If not for Peter Jackson

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chris63
Posts: 218

If not for Peter Jackson

Post#1 » Tue Jul 27, 2010 9:37 pm

Would Lord of the Rings ever have made it to film if it wasnt for Peter Jackson ?
Couldnt see another directer spending 8yrs of his life on one project
Dont think i would have seen it in my life time, and i'm 47 ( but look 30 ish) :oops: :oops:

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Gandalfs Beard
Posts: 2311

If not for Peter Jackson

Post#2 » Tue Jul 27, 2010 11:27 pm

You won't get any argument from me :mrgreen: . I'm just waiting for Petty or Eldo, to jump on this one though. :lol:

GB

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pettytyrant101
Posts: 1383

If not for Peter Jackson

Post#3 » Tue Jul 27, 2010 11:34 pm

Oddly enough I agree- I think he royally cocked up the end product but I can't deny him his drive to get it made in the first place or the time and effort he committed to it- I just wish he had thought the script just as important. I find it astonishing he would embark on such a job requiring military style planning and god alone knows what problems with Producers and the like, devote years of hos life to it, oversee set and costume and character designs when he didn't even have a finished script WHILST FILMING IT. That to me is madness and sadly it shows in the end product.

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Eldorion
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If not for Peter Jackson

Post#4 » Wed Jul 28, 2010 9:40 am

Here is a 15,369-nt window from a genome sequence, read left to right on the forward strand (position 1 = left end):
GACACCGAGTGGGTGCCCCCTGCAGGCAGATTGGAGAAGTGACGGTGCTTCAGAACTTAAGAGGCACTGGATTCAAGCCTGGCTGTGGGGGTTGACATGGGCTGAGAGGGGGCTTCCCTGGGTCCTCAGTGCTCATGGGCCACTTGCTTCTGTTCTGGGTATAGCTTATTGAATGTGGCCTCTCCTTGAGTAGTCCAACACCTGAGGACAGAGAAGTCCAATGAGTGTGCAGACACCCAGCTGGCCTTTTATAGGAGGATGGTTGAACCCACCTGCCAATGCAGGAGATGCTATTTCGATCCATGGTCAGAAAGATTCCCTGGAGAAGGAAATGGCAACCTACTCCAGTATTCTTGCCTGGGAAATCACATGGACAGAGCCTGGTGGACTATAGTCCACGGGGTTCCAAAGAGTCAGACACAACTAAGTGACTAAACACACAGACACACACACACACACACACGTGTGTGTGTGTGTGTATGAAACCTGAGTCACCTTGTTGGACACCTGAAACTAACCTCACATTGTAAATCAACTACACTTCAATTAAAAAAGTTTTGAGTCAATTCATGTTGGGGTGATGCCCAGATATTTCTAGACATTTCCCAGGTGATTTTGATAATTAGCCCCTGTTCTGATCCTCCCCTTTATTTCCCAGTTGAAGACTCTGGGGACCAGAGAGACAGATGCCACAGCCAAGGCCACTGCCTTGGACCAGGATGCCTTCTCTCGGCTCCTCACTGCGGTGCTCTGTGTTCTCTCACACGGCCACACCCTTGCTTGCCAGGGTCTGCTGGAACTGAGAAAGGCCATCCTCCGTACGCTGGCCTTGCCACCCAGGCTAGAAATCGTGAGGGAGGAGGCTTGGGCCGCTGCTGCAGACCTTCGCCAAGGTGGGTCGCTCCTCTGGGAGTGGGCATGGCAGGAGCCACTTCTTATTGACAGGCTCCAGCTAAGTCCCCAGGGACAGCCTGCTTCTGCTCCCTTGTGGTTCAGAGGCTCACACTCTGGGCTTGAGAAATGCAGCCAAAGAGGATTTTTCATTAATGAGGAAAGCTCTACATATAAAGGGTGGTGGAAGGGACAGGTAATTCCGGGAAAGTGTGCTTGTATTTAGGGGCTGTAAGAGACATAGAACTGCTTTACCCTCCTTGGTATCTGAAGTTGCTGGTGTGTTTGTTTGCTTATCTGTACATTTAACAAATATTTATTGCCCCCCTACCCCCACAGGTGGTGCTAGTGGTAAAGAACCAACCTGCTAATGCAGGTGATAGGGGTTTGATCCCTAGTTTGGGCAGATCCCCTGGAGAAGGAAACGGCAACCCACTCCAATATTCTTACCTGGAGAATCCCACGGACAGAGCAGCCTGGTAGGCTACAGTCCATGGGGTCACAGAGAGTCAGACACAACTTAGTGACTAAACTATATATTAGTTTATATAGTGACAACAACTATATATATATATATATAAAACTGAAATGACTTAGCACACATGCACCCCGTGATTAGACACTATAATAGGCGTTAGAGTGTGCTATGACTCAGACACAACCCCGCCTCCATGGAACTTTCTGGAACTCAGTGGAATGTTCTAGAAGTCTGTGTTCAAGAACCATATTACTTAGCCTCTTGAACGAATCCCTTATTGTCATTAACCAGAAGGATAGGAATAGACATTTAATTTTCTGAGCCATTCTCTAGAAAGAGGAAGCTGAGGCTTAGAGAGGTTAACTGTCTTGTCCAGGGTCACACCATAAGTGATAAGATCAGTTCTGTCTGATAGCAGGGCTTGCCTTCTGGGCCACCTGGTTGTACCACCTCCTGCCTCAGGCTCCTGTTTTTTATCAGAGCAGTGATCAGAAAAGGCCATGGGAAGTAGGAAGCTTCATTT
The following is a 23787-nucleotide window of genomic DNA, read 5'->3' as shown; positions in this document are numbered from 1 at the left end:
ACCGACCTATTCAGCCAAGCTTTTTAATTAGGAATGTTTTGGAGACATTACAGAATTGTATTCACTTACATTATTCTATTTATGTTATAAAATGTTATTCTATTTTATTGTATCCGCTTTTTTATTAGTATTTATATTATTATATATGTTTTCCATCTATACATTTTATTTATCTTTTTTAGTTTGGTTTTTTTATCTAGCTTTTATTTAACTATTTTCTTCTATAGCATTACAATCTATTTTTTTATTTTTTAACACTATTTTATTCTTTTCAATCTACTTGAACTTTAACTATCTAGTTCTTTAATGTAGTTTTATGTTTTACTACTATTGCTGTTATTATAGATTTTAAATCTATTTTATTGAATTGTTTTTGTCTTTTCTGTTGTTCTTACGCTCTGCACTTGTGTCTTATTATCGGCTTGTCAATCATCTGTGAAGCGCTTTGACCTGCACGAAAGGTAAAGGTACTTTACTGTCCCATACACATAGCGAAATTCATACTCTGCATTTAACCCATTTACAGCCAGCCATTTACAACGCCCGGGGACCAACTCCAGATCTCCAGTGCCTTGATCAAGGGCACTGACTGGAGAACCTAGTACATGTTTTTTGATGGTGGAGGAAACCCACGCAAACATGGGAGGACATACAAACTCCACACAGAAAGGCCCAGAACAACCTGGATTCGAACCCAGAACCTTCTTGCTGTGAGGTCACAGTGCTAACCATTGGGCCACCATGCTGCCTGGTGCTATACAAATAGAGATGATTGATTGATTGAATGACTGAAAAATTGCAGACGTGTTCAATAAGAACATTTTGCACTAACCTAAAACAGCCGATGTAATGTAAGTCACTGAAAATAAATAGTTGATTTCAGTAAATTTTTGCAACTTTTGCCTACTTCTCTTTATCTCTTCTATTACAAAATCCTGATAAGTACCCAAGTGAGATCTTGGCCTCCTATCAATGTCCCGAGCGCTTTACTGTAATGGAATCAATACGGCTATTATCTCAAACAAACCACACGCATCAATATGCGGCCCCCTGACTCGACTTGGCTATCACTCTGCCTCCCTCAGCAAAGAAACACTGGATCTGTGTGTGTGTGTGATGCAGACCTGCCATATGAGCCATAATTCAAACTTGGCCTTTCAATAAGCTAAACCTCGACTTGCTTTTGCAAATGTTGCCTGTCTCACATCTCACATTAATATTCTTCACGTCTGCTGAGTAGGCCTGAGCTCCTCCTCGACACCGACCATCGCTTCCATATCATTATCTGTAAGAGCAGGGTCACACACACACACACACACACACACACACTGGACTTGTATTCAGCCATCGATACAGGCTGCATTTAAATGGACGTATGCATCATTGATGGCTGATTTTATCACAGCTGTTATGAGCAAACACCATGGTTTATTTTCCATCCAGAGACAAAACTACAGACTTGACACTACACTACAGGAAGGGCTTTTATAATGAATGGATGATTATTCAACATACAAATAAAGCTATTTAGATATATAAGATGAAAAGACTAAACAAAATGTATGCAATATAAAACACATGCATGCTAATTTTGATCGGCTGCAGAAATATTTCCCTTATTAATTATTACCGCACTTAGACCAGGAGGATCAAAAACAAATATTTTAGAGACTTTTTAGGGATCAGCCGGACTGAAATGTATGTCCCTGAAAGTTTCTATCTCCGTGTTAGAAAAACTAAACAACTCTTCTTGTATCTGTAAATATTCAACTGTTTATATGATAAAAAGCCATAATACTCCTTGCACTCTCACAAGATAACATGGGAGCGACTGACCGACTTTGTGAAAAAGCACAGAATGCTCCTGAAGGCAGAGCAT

Absolutely it would have. In fact, Ralph Bakshi, and Rankin/Bass brought it to film decades before PJ did. :P :P

Assuming you mean live-action I suspect it would have eventually, but not necessarily any time soon. The idea to make it into film was not the studio's idea but PJ's himself, and I'm not sure how many other directors would have had that idea. The fantasy film genre has always been rather weak: before LOTR and HP the highest-grossing such film was Steven Spielberg's Hook and after LOTR/HP the only other series to even start to come close was Narnia. There have been directors who made their names with sci-fi films (Ridley Scott and James Cameron come to mind) but I can't think of any such directors prior to PJ who did the same with fantasy.

I'm not sure someone who was already famous and successful would have touched LOTR and I'm not sure another relative nobody would have been able to convince Saul Zaentz to loan out the rights and a studio to invest hundreds of millions of dollars, especially not with the extraordinarily high level of creative control held by Jackson and all three films being shot together before a single penny had gone back to the suits.

I'm sorry to disappoint, GB, but I don't think many would have been able to pull off the perfect storm of accomplishments that PJ did, whatever I may think of his 'faithfulness' and lack of subtlety.